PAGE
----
Research - 02.12.2020 - 00:00
2 December 2020. The Hoover robot cleans the floor, while intelligent kitchen appliances almost independently prepare dinner with ingredients that the Internet-connected refrigerator has ordered in advance.
Smart products are taking over more and more household chores, giving their owners more free time. Researchers at the University of St.Gallen, HEC Lausanne, Harvard Business School and the Vienna University of Economics and Business Administration have investigated whether this actually makes people happier.
After interviewingover 5000 people worldwide, theresult is clear: people who own smart products have a higher level of happiness and feel less stressed – butwith two important reservations.
A guilty conscience reduces happiness
"The use of smart products can make people happier by leaving more time for things that really matter to us. However, this does not apply to smart products which are relatively similar to humans because in this case the outsourcing of tasks can lead to feelings of guilt," explains Prof. Dr. Emanuel de Bellis, who worked on the study at the ICI-HSG. A product appears human-like when it has a human voice or face. In addition, this effect is enhanced if the product is named after real people.
This finding also corresponds with earlier research which showed that people who outsource daily, mundane activities to other people have a worse conscience if they know exactly who is being engaged to do them.
Fear of the judgment of others
The second caveat on the road to smart happiness is that those who use smart products fear being perceived as lazy by other people.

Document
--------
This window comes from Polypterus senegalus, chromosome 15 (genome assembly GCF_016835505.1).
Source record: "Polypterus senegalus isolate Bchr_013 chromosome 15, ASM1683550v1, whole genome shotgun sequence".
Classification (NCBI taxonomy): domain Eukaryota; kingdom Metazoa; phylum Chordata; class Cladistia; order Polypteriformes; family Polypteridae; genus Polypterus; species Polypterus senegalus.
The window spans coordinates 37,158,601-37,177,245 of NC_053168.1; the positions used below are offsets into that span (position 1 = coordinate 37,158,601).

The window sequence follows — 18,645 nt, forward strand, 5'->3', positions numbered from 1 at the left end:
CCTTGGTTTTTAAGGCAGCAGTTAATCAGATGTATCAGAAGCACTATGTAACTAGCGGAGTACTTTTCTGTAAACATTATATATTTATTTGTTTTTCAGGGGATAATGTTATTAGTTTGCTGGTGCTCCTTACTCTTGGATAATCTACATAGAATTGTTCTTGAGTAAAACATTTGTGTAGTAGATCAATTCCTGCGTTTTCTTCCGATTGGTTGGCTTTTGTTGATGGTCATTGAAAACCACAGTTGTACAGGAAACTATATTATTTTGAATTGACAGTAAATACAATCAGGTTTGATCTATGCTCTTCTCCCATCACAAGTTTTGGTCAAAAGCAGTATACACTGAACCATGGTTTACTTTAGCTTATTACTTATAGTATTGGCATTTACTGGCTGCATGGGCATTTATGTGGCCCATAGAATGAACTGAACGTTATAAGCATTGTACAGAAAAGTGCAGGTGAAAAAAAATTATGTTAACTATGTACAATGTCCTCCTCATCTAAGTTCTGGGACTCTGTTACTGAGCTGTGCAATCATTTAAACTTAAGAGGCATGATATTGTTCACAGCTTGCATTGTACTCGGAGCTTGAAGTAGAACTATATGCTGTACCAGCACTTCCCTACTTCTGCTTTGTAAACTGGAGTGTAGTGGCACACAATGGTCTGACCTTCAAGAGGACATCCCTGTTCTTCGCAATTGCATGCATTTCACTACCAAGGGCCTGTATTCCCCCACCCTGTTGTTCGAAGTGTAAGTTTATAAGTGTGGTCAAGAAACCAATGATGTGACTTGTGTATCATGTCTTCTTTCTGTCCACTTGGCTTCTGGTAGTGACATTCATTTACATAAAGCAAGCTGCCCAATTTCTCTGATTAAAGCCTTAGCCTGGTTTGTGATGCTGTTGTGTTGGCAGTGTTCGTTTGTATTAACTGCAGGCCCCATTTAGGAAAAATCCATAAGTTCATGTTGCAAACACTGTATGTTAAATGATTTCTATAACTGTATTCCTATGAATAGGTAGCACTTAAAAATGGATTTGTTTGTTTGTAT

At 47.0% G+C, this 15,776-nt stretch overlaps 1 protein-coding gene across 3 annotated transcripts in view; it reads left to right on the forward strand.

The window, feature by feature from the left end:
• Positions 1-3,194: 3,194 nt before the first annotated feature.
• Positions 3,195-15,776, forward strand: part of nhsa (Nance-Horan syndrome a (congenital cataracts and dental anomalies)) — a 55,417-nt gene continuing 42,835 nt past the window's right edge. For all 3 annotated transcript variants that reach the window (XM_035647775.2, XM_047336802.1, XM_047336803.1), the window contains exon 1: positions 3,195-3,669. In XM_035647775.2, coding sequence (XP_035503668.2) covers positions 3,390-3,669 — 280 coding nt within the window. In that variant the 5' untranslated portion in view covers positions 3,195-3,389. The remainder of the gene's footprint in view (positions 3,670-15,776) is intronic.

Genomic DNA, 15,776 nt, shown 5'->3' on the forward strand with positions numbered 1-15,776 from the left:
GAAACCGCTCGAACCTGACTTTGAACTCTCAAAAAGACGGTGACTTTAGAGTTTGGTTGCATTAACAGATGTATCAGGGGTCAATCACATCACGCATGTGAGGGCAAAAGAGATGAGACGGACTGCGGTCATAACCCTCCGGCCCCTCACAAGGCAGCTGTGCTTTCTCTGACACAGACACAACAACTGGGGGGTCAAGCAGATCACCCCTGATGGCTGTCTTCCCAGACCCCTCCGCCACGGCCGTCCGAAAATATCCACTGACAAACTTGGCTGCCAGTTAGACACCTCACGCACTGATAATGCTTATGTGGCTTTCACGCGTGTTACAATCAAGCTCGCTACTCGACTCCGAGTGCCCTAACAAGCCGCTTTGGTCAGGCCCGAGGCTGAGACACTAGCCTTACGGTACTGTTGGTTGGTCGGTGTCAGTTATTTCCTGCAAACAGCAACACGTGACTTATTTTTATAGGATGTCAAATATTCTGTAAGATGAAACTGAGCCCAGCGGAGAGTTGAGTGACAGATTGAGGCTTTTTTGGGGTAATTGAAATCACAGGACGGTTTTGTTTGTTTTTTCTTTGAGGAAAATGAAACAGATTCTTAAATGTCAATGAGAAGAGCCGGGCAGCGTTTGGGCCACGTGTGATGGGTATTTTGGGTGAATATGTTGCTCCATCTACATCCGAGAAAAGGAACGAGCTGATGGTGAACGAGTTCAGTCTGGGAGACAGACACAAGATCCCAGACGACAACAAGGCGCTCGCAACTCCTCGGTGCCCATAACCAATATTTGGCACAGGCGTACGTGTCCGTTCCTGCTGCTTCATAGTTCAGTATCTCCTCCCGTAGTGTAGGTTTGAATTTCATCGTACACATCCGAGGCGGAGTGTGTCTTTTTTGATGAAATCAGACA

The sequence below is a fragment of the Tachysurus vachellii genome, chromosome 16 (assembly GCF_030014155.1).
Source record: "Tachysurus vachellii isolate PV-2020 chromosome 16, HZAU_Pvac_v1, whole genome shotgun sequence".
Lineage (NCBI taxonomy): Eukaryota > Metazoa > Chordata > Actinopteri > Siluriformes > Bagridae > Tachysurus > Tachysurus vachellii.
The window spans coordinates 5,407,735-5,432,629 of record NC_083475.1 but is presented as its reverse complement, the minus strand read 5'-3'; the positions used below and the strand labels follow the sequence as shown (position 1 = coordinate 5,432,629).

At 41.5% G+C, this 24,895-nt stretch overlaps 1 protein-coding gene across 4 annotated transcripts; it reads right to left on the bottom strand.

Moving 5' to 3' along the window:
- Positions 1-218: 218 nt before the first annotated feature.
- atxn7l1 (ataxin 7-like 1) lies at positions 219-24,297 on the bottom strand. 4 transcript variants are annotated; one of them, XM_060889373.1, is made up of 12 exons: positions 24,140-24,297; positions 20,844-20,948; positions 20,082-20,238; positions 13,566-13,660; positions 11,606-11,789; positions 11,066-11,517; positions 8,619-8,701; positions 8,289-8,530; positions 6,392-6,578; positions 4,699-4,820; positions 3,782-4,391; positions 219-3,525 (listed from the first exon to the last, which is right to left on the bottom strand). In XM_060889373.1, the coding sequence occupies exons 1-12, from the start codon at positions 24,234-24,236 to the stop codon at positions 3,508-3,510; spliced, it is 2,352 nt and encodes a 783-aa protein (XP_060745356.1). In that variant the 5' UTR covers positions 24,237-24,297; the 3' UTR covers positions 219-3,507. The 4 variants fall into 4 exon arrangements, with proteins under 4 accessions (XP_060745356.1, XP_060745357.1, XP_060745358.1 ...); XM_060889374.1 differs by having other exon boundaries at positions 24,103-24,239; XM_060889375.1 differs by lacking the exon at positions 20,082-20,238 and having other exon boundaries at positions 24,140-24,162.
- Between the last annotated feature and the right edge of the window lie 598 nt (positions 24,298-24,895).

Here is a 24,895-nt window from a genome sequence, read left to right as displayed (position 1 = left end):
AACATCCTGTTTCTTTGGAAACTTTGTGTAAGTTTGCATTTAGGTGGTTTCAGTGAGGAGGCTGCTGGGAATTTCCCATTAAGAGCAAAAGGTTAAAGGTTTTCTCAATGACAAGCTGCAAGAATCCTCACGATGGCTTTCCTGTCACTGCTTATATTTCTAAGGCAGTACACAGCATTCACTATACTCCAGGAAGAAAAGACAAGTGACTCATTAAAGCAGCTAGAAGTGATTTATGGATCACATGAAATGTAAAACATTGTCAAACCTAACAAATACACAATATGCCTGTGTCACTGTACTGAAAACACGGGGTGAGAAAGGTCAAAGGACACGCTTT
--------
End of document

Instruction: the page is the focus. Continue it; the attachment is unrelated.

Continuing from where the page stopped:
According to the authors, the results of the study could explain why, despite their growing popularity, smart products have not yet achieved the rapid triumph that was predicted for them.
Image: Adobe Stock / dero2084
More articles from the same category
Algorithms are the drivers of many of today’s products. What consumers prefer in this growing branch of AI-driven products is the central question in…
On behalf of the Federal Social Insurance Office (FSIO), researchers from the Universities of St.Gallen and Zurich have conducted a study on the topic…
HSG researchers are working with partners from science and practice to reinvent the plastics industry. The aim is to make them emission-neutral – with…
HSG philosopher Hans Rusinek says that today's way of working endangers our survival. Rusinek therefore closely links the current upheaval in the…
Discover our special topics